Business Insights

How to Prevent Multifactor authentication (MFA) Fatigue Attacks from Fraudsters and Cybercriminals

Multifactor authentication is a crucial security measure that necessitates users to provide an additional form of verification before accessing a corporate network. Its purpose is to prevent fraudsters from gaining unauthorized access. However, cybercriminals have become increasingly adept at circumventing this security measure.

In a recent attack on Uber’s IT systems in 2022, the hackers did not employ sophisticated tactics to breach the system. Instead, they bombarded an employee with repeated login requests until the employee, overwhelmed by the constant notifications, approved one of them. This type of cyberattack is known as an “MFA fatigue attack” and poses a significant threat to organizations, warns Anna Collard, SVP Content Strategy and Evangelist at KnowBe4 AFRICA, a cybersecurity training designer.

“Multifactor authentication (MFA) Fatigue Attacks or MFA fatigue attacks, also referred to as prompt spamming or authentication bombing, exploit human vulnerability rather than relying on advanced hacking techniques,” she explains. “These attacks involve continuously sending push notifications to a target who has already provided their username and password, with the intention of irritating or confusing them into unwittingly granting the attacker access to their account or system.”

In the case of Uber, the attacker likely obtained the contractor’s Uber corporate username and password from the dark web. The attacker then made repeated login attempts to the victim’s Uber account. Each time, the victim received a request to approve a two-factor login, initially blocking access. However, after the attacker contacted the contractor on WhatsApp, falsely claiming to be from Uber IT and suggesting that accepting one of the requests would stop the incessant notifications, the contractor eventually accepted one, thereby enabling the attacker to successfully log in.

Previously, cybersecurity experts held the belief that Multifactor Authentication (MFA) was an infallible technique for safeguarding corporate IT systems against hackers. However, recent developments have shown that attackers have found ways to circumvent MFA. They achieve this by bombarding the victim with numerous MFA requests or by deceiving them through phone interactions. This strategy, akin to a swarm of bees overwhelming an individual, represents a straightforward yet highly effective social engineering method employed by hackers. By persistently pestering the target until they succumb, malicious actors can manipulate users into authorizing fraudulent access attempts.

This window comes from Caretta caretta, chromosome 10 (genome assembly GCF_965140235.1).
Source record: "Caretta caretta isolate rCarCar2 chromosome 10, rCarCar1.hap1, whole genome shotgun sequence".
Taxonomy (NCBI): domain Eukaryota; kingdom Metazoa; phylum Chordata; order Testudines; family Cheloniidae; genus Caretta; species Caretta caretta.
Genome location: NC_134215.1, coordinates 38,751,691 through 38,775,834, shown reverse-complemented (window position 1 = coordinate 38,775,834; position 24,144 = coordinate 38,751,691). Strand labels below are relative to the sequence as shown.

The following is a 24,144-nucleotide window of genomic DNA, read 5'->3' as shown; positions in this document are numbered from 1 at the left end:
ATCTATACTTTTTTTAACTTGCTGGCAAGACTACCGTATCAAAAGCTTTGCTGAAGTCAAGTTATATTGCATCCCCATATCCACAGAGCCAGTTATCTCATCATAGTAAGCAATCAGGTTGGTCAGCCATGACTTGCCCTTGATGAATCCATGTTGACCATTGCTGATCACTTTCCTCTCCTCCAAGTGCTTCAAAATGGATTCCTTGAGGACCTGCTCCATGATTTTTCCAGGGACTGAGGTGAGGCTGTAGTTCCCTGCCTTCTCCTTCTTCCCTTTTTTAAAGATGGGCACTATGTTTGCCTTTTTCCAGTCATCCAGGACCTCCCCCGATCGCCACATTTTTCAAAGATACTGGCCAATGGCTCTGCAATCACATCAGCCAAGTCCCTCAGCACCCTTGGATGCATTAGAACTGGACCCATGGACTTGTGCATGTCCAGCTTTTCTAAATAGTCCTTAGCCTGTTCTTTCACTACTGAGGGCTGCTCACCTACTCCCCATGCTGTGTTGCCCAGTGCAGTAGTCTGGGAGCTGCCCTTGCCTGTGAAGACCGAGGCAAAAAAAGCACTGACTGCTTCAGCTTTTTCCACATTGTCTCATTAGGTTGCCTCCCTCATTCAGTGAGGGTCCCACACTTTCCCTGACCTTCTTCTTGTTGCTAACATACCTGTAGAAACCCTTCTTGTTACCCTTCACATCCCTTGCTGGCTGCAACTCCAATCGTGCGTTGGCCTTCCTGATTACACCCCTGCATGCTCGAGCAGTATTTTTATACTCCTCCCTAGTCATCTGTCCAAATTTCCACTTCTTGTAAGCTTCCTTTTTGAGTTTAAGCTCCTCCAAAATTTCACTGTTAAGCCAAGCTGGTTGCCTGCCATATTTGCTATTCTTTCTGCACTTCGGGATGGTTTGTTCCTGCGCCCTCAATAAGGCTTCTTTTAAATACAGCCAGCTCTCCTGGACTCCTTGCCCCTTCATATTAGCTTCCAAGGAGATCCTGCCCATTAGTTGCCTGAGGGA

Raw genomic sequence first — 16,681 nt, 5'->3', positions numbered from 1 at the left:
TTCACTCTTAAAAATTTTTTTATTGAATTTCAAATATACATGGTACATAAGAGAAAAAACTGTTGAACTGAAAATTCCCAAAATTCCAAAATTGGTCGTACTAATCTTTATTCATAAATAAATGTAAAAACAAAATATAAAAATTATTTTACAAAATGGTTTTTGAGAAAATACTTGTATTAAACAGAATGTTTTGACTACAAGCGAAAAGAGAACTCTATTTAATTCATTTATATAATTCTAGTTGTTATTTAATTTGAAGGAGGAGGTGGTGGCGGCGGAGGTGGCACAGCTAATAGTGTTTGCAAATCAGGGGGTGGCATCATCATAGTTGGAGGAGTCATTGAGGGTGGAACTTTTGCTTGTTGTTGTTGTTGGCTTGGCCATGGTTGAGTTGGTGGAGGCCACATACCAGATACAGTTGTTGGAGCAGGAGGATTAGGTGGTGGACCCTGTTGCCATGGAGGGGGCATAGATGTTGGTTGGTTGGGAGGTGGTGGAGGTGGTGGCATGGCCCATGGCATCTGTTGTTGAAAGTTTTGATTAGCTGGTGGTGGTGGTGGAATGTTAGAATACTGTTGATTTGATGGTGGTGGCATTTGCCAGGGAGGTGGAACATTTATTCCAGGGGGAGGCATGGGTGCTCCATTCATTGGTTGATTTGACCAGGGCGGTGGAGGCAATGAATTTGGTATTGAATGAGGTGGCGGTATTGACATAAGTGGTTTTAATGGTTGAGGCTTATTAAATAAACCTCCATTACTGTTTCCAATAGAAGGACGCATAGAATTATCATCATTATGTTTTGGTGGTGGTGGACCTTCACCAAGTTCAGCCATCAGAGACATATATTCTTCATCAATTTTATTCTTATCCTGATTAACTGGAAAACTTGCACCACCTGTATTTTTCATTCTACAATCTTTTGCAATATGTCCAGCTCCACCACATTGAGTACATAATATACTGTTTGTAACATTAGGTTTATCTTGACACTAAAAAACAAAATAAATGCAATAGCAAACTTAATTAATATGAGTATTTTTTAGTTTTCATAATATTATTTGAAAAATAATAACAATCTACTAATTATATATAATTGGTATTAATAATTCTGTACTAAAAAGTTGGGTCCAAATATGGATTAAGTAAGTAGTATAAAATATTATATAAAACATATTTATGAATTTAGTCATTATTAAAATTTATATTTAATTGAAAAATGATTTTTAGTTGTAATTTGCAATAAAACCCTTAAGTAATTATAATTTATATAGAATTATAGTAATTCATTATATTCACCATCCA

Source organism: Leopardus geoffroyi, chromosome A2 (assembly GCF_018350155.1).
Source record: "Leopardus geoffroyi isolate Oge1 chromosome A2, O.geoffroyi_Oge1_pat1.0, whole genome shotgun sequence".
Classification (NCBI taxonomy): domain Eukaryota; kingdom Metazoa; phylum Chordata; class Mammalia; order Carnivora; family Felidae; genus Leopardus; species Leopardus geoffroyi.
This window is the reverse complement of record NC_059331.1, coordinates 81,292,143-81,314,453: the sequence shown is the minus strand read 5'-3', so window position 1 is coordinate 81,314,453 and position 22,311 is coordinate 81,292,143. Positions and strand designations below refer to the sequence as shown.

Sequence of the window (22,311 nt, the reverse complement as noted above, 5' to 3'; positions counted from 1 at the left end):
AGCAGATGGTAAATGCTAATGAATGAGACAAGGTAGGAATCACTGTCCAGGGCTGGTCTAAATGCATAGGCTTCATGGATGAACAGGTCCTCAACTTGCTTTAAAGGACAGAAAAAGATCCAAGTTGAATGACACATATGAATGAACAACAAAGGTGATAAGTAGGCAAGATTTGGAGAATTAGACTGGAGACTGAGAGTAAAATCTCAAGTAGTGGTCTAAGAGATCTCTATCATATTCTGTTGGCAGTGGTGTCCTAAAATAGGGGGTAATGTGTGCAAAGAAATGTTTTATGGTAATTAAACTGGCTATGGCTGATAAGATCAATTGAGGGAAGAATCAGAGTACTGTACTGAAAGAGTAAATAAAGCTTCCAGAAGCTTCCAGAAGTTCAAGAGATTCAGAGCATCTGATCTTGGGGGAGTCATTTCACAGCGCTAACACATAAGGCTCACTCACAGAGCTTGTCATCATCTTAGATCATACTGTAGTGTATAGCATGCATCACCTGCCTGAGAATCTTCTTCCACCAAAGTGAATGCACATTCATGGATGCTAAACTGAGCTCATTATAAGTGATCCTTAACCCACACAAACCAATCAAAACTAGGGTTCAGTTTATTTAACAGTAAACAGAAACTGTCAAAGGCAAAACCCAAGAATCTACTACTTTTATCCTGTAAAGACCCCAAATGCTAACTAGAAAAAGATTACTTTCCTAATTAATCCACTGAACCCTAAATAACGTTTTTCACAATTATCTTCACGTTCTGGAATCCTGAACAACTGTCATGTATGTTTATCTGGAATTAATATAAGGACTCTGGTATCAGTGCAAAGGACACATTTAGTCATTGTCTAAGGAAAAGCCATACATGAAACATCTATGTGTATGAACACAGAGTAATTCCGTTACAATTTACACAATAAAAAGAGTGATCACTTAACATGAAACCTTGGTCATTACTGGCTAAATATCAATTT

How can you Prevent Multifactor authentication (MFA) Fatigue Attacks?

To counteract this threat, it is crucial to adopt preventive measures. One effective approach to prevent MFA fatigue attacks within organizations is to avoid using push notifications. While MFA does offer an additional layer of security, it is not foolproof, as emphasized by Collard. From a cybersecurity standpoint, it is advisable for organizations to disable push notifications entirely and instead opt for alternative verification methods.

One such method is number matching, which entails comparing a unique code provided by the authentication app with the code displayed on the screen during the login process. Collard explains that this approach serves as an example of a superior verification method.

Another highly effective means of enhancing security is the challenge-response method. This technique involves posing a specific question to the user to verify their identity or prompt them to complete a task in response to a challenge. Collard highlights that the challenge-response method poses greater difficulty for hackers to bypass. It can incorporate mechanisms like biometric authentication, where users must scan their fingerprints, irises, or utilize facial recognition to gain network access. However, it is important to note that both of these methods are not impervious to man-in-the-middle or social engineering attacks, which trick users into divulging their OTP or responding to fraudulent requests.

FIDO2 is an alternative verification method that eliminates the need for passwords when logging in. By utilizing hardware security keys, such as USB sticks, the user’s private key is stored on the device while the public key is kept on the authentication server. Upon entering their username and password, the system prompts the user to use the hardware key. This method is highly secure against phishing attempts as it operates on a challenge-response protocol, eliminating the vulnerability of a one-time PIN that can be intercepted.

Mindfulness is Key in Preventing Multifactor authentication (MFA) Fatigue Attacks

Maintaining mindfulness is essential when it comes to dealing with cybersecurity threats. Instead of reacting emotionally, it is important for users to stay calm and aware of their body’s responses. Whether it’s phishing emails or MFA fatigue attacks, Collard advises individuals to pay attention to any unusual feelings or situations that may be putting them under undue pressure. By doing so, they can avoid knee-jerk reactions and effectively prevent potential data breaches. SOURCE: KnowBe4

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